As of December 14, 2017, the maximum fines for an offence under the Occupational Health and Safety Act increased from:
- $25,000 to $100,000 for an individual or unincorporated business (which had not changed since 1979)
- $500,000 to $1,500,000 for corporations (which had not changed since 1990)
Ontario also changed the time limit to allow for prosecution, from one year from the date of the offence, to one year from the date an inspector becomes aware of an alleged offence.
Protecting workers and supporting business is part of Ontario’s plan to create fairness and opportunity during this period of rapid economic change. The plan includes a higher minimum wage and better working conditions, free tuition for hundreds of thousands of students, easier access to affordable child care, and free prescription drugs for everyone under 25 through the biggest expansion of Medicare in a generation.
- In 2016-17, Ministry of Labour health and safety inspectors conducted more than 79,800 visits to more than 34,700 workplaces, and issued more than 118,000 orders because of non-compliance with Ontario’s Occupational Health and Safety Act (OHSA).
- In 2016, the courts imposed more than $11 million in fines and entered more than 2,200 convictions against workplace parties for contraventions of the OHSA and its regulations.
- Your rights under the OHSA
- Ontario’s strategy to protect workers’ health and safety on the job
- Ontario’s Integrated Health and Safety Strategy
“Ontario has one of the best worker safety records in Canada. Despite this, people continue to lose their lives or get seriously injured in workplaces every day. By increasing the fines for non-compliance, we are sending a message to all employers and workers that we are serious about enforcing workplace health and safety.”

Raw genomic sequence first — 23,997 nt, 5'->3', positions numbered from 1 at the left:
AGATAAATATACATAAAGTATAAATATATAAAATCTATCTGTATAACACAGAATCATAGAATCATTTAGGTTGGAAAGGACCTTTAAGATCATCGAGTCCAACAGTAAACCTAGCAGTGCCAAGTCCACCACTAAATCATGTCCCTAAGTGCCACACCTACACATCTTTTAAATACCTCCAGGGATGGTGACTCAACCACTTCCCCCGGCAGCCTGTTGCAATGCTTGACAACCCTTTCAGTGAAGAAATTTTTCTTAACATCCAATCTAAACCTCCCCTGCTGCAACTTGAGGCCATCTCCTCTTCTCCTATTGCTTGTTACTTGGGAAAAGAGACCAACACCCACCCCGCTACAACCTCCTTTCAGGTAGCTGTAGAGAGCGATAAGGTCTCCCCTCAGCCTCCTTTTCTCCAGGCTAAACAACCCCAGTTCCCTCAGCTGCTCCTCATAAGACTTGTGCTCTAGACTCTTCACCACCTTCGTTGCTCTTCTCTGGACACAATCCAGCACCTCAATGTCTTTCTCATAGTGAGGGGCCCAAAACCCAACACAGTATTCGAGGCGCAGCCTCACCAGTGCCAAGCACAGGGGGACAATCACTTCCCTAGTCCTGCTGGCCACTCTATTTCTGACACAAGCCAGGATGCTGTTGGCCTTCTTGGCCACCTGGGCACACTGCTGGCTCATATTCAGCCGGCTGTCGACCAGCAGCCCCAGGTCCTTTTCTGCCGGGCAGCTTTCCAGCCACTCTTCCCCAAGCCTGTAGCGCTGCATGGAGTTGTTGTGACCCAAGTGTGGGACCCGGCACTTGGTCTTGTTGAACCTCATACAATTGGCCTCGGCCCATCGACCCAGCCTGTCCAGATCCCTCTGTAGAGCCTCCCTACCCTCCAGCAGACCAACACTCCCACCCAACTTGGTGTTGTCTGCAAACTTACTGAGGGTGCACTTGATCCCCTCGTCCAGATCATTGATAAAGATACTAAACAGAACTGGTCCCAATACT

Statement from the Chief Prevention Officer
This week, four workers were killed in separate incidents while at work. The lives of many families have been shattered. Colleagues and communities now have to deal with irreparable losses.
These are pointless and senseless workplace fatalities. It’s the law to keep all workers safe in the Province of Ontario. Through this statement I’m calling on the workplace parties to take on this serious responsibility to keep all workers safe. Ministry of Labour inspectors will aggressively be using a zero-tolerance approach to reckless violations and hazards.
The Occupational Health and Safety Act and its regulations are the law. Everyone in the workplace – senior executives, owners/operators, directors, managers, supervisors, workers – is expected to obey the act and its regulations. It’s the law. There are no excuses. There will be consequences.
All of us have a responsibility for workforce safety.Preventing injuries and fatalities has to be top of mind every workday. Not one of us wants to be part of that next statistic. All of us must take ownership of our responsibilities on the job. You cannot say: “It’s not my problem, it’s not part of my job.” Health and safety is your job. It is a part of everybody’s job.